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    What’s wrong with Bangladesh’s rivers?

    CountriesBangladeshWhat’s wrong with Bangladesh’s rivers?
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    What’s wrong with Bangladesh’s rivers?

    The priorities of the government of Bangladesh have gone into fighting disasters, most of them hydrological in nature. Sustaining rivers and their ecosystem has been the last of the priorities and there is a need to plan for rivers as a first step to conserve them.

    The monsoon is on time and so are the preparations for the annual, even ritual, floods in Bangladesh, as elsewhere in SouthAsia.

    Yet, huge silting from upstream sources have sapped the ebb and flow of life of 507 rivers in the country. The situation is particularly bad in the coastal area, also the low-lying country’s delta region where rampant land grabbing is chocking the rivers. Government data puts the number of sizable land grabs at over 4,900 river grabs across the country’s 64 districts, mostly by politically influential people.

    Worse, these rivers have become unnavigable and many rivers have vanished. And with these, hundreds of thousands have lost homes, livelihoods and have been forced to migrate. Only 172 rivers criss-crossing the delta region are currently navigable.

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    Experts urge for immediate engineering work, essentially dredging of river beds, as a first aid.

    Mohammad Azaz, the chairman of Bangladesh’s River and Delta Research Centre (RDRC) says that most of the rivers vanished over the past 50 years, while several others lost navigability.

    Azaz cites the example of the south-central region of Barisal where many small rivers and their tributaries have disappeared.

    There were a total of 1,274 rivers in Bangladesh in 1971, when the country gained independence, he says. Since then, a total of 507 have vanished. There has been no effort by the government to document the rivers, he says. Azaz wants the government to draw up a list of dead and endangered rivers.

    No baseline survey

    Activists like Azaz are not impressed with the government’s proposed 100-year delta plan, especially because there is hardly any scientific documentation available to make such a plan. A scientific approach to a plan is important in view of the impacts that climate change can have on the country, he says.

    “For example, the Buriganga is the heart of Dhaka and no one knows how many channels and canals the Buriganga has and how much water the river holds in monsoon or in dry season,” he says.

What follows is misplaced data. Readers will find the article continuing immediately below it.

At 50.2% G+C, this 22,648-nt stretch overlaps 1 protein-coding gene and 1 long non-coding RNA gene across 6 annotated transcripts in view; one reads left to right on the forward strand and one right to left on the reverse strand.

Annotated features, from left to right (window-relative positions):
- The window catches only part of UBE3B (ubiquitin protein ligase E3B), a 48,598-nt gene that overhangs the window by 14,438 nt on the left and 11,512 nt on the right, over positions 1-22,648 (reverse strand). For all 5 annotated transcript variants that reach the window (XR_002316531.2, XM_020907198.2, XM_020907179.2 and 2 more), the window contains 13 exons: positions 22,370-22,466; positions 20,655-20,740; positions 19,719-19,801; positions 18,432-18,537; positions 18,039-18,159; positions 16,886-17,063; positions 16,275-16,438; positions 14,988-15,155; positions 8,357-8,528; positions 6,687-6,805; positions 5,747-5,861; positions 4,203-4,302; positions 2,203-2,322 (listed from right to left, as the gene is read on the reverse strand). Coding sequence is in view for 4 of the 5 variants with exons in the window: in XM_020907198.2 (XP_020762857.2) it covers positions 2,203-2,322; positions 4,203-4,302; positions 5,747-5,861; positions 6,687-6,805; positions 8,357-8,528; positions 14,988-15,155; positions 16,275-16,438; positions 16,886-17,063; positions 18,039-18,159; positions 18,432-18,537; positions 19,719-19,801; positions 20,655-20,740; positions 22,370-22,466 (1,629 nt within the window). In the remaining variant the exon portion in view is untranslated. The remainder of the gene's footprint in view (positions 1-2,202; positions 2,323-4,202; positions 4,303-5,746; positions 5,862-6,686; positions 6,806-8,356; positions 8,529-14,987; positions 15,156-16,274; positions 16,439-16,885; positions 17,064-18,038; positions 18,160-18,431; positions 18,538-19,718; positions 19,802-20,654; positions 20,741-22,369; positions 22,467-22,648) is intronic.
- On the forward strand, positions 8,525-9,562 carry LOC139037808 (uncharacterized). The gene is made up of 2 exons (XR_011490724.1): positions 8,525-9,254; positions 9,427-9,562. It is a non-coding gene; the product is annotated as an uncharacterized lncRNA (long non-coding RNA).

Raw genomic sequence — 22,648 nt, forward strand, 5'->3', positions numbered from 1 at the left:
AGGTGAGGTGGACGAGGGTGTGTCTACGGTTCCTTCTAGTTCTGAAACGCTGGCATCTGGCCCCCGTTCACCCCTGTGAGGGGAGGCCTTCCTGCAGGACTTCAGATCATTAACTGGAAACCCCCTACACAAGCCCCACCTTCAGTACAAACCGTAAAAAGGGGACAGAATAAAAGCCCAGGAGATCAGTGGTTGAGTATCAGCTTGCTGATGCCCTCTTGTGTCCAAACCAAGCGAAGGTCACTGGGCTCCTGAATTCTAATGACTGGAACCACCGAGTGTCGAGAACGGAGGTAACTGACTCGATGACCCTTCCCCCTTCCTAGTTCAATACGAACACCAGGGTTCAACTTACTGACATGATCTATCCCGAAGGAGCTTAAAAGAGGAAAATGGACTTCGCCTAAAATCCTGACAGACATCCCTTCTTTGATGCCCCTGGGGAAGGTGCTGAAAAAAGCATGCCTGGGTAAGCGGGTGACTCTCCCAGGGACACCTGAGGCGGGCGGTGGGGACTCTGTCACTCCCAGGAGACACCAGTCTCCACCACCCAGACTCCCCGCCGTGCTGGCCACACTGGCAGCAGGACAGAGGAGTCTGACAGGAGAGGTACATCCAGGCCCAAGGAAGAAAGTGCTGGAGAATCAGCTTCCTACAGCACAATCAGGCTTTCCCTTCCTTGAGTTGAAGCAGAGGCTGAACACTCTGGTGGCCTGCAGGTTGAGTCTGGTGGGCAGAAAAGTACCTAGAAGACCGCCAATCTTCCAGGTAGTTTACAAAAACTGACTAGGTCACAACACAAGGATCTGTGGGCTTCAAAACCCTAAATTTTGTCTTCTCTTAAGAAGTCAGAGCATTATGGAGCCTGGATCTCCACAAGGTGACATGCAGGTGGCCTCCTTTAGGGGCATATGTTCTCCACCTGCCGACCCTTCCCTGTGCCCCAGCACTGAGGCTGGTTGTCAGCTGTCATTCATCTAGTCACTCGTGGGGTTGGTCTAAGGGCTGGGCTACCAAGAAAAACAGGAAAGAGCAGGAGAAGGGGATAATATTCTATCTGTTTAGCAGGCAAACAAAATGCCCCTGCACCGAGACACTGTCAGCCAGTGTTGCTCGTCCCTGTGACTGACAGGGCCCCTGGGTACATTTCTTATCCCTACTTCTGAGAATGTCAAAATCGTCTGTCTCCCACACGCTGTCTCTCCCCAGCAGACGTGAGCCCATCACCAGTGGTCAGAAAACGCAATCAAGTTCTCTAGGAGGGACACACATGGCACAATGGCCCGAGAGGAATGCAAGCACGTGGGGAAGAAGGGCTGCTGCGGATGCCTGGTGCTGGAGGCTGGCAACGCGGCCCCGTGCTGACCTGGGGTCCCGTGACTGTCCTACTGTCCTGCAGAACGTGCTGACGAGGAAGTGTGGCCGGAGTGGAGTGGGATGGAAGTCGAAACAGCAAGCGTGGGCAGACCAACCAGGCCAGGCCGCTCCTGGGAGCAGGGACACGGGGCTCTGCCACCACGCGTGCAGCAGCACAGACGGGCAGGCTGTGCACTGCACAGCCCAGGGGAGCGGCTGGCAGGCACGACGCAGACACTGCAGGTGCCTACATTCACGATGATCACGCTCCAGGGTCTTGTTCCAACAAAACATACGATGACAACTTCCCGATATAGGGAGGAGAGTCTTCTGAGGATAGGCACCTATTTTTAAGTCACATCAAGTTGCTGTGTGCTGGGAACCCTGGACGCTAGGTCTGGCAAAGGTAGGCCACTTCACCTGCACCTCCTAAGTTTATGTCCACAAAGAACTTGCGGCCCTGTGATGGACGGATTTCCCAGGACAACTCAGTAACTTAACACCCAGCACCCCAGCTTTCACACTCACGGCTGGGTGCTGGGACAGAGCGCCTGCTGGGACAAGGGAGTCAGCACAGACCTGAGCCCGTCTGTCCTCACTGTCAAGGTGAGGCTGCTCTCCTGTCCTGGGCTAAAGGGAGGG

“Nobody knows how many drains are connected directly to the river and how many spots are just being used as open dumping zones,” he argues, and adds that many industries have mushroomed in the vicinity of the river.

    “We have so many rivers, yet no river has a proper baseline survey,” he says.

    Bangladesh rivers vanishing

    Lack of political will

    The priorities of the government for much of the time since the country was formed in 1971 have gone into fighting disasters, most of them hydrological in nature, Azaz explains. But sustaining rivers and their ecosystem has been the last of the priorities he says, stressing on the need to plan for rivers as a first step to conserve them.

    “Without political will, rivers cannot be salvaged,” he says. “The lens through which we see rivers is very important. If we consider rivers just a flow of water, it would be a big disaster – we treat rivers mostly as drains, water channels or a place to catch fish and for transportation.”

    “But rivers are the lifeline of our habitat [as] they facilitate our culture, food, economy, ecology, transportation and communication as well as our civilisation and daily life.”

    This lack of political will also leads to a lack of initiative on the diplomatic level, Azaz says. Bangladesh’s rivers flow in from India and from China (through India) and also from Myanmar and the country’s thrust on inter-country diplomacy on river water sharing has been week, he says.

    “This poor health of rivers prevails due to weak diplomacy. We prepared the Bangladesh Delta Plan-2100 but we don’t have a definite policy as to how we deal with the constant challenge and negotiate with India for a fair share of waters of common rivers,” he says.

    “A river could be dead or affect other rivers to die if we dredge rivers in an unplanned method,” he warns.

    He offers the example of the Teesta river that originates from the eastern Himalayas. The Teesta is going dry during the summer and 11 small rivers depending on the water flows of Teesta are now dying, he says.

    Do Also Read: South Asia ‘Sorely Needs Transboundary River Accord’

     

    Image: Hippopx, licensed to use under Creative Commons Zero – CC0

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